One of the tools that I have been inspired by in working with students is the unplanned, spontaneous vocal utterance. I’ve written on spontaneity before, so imagine my excitement when I found a quote on how Manuel Garcia, Sr., used JUST such a pedagogy in working with his singers.
By working in this way, Garcia allowed the student complete freedom of musical expression through the act of vocalization. It also suggests a lack of rigidity or methodology of approach. Once again, the idea of following Nature. He apparently did not bend the voice to his pre-formulated will, but allowed it to be CULTIVATED over time.
What interesting results might this approach yield for us now in the teaching studio? Let’s try it and see what happens! Feel free to leave your observations in the comments section below.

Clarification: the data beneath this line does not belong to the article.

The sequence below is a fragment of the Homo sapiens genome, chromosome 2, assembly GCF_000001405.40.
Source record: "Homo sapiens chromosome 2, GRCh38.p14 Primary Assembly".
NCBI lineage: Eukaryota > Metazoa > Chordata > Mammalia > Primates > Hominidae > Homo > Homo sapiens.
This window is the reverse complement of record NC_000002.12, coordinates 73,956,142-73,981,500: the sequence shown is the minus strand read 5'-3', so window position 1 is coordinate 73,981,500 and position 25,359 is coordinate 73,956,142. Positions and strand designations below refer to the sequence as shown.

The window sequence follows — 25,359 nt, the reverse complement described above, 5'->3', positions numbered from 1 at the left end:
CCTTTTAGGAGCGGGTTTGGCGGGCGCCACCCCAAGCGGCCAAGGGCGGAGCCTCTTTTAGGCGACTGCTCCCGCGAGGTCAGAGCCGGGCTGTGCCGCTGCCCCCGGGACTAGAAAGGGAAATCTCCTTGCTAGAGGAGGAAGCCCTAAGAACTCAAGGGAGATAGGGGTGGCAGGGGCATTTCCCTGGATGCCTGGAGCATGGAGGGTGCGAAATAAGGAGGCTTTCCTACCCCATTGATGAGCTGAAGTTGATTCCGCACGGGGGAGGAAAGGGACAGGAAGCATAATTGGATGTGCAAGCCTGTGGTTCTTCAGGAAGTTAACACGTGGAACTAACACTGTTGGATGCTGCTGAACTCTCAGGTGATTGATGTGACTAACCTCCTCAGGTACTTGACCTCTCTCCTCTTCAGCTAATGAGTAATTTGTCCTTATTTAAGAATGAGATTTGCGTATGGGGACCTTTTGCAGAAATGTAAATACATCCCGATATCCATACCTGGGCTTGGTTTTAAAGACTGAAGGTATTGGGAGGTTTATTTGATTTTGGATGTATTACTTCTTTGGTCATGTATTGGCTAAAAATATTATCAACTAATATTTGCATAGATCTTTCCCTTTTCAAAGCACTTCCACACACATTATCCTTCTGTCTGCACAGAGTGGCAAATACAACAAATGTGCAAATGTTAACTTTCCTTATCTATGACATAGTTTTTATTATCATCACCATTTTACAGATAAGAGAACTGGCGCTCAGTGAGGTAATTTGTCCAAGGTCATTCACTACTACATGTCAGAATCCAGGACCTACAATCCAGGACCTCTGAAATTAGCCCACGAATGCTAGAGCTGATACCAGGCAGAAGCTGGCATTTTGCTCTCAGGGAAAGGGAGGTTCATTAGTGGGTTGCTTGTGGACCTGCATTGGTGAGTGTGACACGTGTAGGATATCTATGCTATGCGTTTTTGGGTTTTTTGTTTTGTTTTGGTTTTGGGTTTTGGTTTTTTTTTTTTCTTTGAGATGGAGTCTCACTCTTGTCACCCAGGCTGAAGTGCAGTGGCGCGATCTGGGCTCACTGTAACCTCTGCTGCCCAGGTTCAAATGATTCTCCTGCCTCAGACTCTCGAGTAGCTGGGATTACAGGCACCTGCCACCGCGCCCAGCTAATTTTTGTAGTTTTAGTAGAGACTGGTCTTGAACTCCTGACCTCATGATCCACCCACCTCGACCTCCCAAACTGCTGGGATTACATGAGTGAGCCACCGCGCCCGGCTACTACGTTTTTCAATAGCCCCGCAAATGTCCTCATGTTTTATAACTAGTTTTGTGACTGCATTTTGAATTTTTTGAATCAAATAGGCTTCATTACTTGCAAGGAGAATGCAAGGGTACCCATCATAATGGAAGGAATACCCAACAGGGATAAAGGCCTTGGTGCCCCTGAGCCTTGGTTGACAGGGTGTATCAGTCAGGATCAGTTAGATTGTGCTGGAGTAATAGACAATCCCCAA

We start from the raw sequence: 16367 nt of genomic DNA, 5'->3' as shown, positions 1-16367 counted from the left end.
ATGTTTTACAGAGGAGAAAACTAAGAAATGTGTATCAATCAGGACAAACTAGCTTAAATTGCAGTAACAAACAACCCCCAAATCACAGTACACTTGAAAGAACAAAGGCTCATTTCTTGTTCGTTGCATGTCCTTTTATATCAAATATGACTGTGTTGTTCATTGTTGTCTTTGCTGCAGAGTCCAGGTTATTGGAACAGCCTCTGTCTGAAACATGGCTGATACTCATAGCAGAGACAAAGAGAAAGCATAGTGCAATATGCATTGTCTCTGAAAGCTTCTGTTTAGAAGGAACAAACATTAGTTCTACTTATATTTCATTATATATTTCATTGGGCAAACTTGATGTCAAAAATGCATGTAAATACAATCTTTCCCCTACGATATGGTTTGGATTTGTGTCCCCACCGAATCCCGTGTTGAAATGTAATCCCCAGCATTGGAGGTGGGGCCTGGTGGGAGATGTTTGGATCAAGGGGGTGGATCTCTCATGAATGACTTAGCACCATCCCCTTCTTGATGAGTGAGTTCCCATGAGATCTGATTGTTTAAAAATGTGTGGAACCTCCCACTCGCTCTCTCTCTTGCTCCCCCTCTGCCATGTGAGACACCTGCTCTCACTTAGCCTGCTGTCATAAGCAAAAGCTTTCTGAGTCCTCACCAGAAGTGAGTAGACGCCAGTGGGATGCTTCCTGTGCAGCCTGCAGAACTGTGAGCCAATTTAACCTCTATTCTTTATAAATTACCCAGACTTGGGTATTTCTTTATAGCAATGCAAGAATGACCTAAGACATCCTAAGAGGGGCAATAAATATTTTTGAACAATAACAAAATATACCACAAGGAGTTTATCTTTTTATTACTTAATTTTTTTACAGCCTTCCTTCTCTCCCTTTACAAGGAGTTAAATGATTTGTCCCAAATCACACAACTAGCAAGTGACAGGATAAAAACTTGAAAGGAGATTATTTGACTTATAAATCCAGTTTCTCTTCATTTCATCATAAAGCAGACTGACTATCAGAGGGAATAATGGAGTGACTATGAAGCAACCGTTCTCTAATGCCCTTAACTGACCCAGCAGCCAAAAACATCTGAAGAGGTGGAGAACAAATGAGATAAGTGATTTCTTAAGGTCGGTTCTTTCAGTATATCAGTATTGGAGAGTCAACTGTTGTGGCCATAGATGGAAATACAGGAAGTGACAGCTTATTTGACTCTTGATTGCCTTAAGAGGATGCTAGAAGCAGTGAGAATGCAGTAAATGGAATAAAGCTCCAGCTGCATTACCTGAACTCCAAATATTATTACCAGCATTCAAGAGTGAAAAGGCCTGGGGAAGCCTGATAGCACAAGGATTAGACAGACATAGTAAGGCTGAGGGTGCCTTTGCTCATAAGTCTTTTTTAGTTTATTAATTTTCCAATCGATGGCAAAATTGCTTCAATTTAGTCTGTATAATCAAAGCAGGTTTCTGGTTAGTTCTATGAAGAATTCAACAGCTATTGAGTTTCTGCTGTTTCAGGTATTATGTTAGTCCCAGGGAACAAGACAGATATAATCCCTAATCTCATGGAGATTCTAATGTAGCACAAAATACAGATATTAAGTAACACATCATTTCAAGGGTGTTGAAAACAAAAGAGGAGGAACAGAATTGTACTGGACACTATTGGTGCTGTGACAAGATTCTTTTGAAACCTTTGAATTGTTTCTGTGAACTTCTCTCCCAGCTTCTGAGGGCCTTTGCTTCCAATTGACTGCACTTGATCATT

In proportion as the voice of the pupil improved, it was Garcia’s custom to prescribe exercises more and more difficult until every obstacle was surmounted; but he rarely noted down a set of passages for his pupils. His method was to strike a chord on the piano, and to say to them, “Now sing any passage you please”; and he would make them execute a passage in this way ten or twenty times in succession.
The result was, that the pupil sang precisely that which was suited to his voice, and suggested by his taste. Solfeggi exercises, performed in this way, presented a character of individuality, being suggested by the feeling of the moment. Another advantage to this mode of practice was, that the pupil gained a perfect mastery over his voice by dint of exercising his own inspirations, and that he was at liberty to follow the dictates of his own taste without fear or hesitation.
Merlin, Countess de. Memoirs of Madame Malibran. London: Henry Colburn, 1840.